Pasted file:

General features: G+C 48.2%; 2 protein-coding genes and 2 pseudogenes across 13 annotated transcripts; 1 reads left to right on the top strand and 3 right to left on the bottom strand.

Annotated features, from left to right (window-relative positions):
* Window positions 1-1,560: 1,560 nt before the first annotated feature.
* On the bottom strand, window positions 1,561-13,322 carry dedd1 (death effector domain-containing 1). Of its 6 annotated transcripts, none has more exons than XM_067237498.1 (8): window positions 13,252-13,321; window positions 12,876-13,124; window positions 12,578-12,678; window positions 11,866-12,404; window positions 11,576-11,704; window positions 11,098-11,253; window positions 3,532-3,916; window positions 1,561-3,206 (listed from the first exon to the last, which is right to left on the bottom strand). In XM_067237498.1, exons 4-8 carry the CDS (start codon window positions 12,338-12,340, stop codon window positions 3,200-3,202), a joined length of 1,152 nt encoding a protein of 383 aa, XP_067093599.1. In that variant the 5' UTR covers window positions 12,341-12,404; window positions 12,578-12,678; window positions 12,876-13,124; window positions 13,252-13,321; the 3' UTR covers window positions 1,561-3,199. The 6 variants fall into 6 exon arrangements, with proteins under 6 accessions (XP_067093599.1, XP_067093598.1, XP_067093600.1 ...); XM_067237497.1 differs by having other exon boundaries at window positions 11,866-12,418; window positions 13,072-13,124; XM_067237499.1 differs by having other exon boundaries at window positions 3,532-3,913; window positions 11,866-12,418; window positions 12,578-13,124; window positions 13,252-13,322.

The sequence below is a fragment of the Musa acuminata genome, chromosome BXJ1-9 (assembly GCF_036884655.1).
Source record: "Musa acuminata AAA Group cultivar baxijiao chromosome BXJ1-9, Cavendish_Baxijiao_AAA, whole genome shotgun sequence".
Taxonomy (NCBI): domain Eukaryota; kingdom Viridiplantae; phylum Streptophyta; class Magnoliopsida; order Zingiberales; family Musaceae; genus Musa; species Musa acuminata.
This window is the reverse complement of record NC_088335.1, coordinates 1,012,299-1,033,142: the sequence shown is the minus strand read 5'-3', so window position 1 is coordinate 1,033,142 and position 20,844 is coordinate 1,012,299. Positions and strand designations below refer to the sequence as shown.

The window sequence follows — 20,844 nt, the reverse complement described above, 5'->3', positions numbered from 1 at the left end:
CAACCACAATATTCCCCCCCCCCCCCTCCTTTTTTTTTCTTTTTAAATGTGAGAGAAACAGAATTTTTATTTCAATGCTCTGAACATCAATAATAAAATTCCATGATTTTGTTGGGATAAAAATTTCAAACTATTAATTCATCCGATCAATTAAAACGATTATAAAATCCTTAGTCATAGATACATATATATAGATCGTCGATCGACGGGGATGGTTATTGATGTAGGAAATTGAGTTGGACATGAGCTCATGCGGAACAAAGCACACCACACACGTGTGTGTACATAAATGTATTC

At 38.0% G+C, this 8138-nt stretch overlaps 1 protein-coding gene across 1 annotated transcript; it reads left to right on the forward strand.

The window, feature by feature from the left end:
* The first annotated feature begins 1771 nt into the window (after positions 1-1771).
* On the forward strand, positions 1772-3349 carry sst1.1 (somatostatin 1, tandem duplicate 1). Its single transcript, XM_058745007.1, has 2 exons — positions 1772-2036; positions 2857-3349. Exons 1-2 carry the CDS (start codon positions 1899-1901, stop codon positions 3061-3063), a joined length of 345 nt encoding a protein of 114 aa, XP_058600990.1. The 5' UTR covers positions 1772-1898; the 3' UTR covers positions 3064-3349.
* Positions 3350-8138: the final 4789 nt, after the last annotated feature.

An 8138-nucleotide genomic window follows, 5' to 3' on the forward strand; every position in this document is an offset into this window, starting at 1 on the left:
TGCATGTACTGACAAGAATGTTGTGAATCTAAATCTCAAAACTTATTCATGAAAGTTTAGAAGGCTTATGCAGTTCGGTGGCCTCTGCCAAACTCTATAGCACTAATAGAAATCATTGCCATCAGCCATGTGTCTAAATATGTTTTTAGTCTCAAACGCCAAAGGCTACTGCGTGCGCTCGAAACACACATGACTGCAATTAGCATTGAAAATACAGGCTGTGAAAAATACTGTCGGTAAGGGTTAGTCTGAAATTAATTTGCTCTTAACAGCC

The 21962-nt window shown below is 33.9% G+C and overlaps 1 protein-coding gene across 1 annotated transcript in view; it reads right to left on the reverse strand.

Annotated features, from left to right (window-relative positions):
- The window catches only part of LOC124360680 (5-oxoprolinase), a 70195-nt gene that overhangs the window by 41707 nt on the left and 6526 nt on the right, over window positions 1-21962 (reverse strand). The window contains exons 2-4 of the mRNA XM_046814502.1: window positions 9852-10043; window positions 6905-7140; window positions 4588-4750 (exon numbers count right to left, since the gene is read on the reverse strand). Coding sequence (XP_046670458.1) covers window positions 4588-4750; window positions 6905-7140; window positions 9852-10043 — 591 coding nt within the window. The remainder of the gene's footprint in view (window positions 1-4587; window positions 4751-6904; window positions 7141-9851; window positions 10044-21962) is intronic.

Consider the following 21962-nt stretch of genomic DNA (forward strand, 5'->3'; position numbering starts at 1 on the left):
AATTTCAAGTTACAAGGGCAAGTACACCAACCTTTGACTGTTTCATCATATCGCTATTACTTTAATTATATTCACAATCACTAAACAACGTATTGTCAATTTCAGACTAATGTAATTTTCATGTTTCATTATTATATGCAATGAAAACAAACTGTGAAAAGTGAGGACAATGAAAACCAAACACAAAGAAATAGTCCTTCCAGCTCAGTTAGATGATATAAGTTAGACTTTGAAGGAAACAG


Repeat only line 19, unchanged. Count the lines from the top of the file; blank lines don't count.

Annotated features, from left to right (window-relative positions):